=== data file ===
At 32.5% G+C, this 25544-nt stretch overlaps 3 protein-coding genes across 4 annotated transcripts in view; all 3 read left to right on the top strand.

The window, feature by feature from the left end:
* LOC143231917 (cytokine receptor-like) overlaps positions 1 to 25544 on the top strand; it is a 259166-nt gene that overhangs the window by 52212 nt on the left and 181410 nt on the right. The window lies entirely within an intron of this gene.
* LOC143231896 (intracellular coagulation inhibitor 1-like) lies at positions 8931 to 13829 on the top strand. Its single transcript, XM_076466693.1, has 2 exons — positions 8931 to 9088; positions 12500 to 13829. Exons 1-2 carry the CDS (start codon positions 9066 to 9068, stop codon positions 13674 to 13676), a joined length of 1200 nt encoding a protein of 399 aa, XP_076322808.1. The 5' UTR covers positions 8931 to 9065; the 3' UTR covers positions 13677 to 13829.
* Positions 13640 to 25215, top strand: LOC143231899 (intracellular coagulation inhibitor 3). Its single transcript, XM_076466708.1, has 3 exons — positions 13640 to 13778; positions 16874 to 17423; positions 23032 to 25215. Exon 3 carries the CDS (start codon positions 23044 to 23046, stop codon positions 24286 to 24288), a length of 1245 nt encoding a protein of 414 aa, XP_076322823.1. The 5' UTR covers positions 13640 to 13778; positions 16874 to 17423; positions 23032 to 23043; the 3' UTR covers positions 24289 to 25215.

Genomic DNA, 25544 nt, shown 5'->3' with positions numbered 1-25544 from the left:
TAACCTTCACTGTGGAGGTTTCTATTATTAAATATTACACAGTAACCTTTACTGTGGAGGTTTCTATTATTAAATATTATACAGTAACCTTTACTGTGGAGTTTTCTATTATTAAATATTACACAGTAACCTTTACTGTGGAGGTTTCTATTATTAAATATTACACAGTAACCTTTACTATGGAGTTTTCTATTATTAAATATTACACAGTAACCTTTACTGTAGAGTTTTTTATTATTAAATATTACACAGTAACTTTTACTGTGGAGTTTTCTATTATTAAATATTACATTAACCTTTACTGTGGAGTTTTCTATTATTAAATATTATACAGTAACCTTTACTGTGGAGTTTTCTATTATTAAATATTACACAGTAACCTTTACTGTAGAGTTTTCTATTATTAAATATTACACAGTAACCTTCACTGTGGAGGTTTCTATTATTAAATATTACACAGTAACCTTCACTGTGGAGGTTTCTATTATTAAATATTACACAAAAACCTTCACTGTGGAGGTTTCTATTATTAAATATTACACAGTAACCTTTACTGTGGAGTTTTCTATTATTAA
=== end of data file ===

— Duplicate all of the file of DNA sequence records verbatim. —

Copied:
At 32.5% G+C, this 25544-nt stretch overlaps 3 protein-coding genes across 4 annotated transcripts in view; all 3 read left to right on the top strand.

The window, feature by feature from the left end:
* LOC143231917 (cytokine receptor-like) overlaps positions 1 to 25544 on the top strand; it is a 259166-nt gene that overhangs the window by 52212 nt on the left and 181410 nt on the right. The window lies entirely within an intron of this gene.
* LOC143231896 (intracellular coagulation inhibitor 1-like) lies at positions 8931 to 13829 on the top strand. Its single transcript, XM_076466693.1, has 2 exons — positions 8931 to 9088; positions 12500 to 13829. Exons 1-2 carry the CDS (start codon positions 9066 to 9068, stop codon positions 13674 to 13676), a joined length of 1200 nt encoding a protein of 399 aa, XP_076322808.1. The 5' UTR covers positions 8931 to 9065; the 3' UTR covers positions 13677 to 13829.
* Positions 13640 to 25215, top strand: LOC143231899 (intracellular coagulation inhibitor 3). Its single transcript, XM_076466708.1, has 3 exons — positions 13640 to 13778; positions 16874 to 17423; positions 23032 to 25215. Exon 3 carries the CDS (start codon positions 23044 to 23046, stop codon positions 24286 to 24288), a length of 1245 nt encoding a protein of 414 aa, XP_076322823.1. The 5' UTR covers positions 13640 to 13778; positions 16874 to 17423; positions 23032 to 23043; the 3' UTR covers positions 24289 to 25215.

Genomic DNA, 25544 nt, shown 5'->3' with positions numbered 1-25544 from the left:
TAACCTTCACTGTGGAGGTTTCTATTATTAAATATTACACAGTAACCTTTACTGTGGAGGTTTCTATTATTAAATATTATACAGTAACCTTTACTGTGGAGTTTTCTATTATTAAATATTACACAGTAACCTTTACTGTGGAGGTTTCTATTATTAAATATTACACAGTAACCTTTACTATGGAGTTTTCTATTATTAAATATTACACAGTAACCTTTACTGTAGAGTTTTTTATTATTAAATATTACACAGTAACTTTTACTGTGGAGTTTTCTATTATTAAATATTACATTAACCTTTACTGTGGAGTTTTCTATTATTAAATATTATACAGTAACCTTTACTGTGGAGTTTTCTATTATTAAATATTACACAGTAACCTTTACTGTAGAGTTTTCTATTATTAAATATTACACAGTAACCTTCACTGTGGAGGTTTCTATTATTAAATATTACACAGTAACCTTCACTGTGGAGGTTTCTATTATTAAATATTACACAAAAACCTTCACTGTGGAGGTTTCTATTATTAAATATTACACAGTAACCTTTACTGTGGAGTTTTCTATTATTAA